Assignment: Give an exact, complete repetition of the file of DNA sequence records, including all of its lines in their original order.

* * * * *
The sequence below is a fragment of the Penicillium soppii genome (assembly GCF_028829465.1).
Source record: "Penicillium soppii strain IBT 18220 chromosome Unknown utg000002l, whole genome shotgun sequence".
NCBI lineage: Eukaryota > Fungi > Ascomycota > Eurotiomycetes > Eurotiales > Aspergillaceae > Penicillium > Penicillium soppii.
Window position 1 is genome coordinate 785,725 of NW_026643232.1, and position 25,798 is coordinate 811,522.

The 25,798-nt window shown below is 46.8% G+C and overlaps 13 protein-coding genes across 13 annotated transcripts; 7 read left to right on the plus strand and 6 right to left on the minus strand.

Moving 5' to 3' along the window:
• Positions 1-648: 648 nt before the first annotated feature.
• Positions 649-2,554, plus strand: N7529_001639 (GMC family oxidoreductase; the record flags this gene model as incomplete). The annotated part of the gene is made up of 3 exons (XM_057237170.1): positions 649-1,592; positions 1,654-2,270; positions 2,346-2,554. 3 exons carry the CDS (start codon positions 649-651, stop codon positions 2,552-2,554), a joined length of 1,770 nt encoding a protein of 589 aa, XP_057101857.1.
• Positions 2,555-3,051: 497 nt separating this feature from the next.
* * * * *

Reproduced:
The sequence below is a fragment of the Penicillium soppii genome (assembly GCF_028829465.1).
Source record: "Penicillium soppii strain IBT 18220 chromosome Unknown utg000002l, whole genome shotgun sequence".
NCBI lineage: Eukaryota > Fungi > Ascomycota > Eurotiomycetes > Eurotiales > Aspergillaceae > Penicillium > Penicillium soppii.
Window position 1 is genome coordinate 785,725 of NW_026643232.1, and position 25,798 is coordinate 811,522.

The 25,798-nt window shown below is 46.8% G+C and overlaps 13 protein-coding genes across 13 annotated transcripts; 7 read left to right on the plus strand and 6 right to left on the minus strand.

Moving 5' to 3' along the window:
• Positions 1-648: 648 nt before the first annotated feature.
• Positions 649-2,554, plus strand: N7529_001639 (GMC family oxidoreductase; the record flags this gene model as incomplete). The annotated part of the gene is made up of 3 exons (XM_057237170.1): positions 649-1,592; positions 1,654-2,270; positions 2,346-2,554. 3 exons carry the CDS (start codon positions 649-651, stop codon positions 2,552-2,554), a joined length of 1,770 nt encoding a protein of 589 aa, XP_057101857.1.
• Positions 2,555-3,051: 497 nt separating this feature from the next.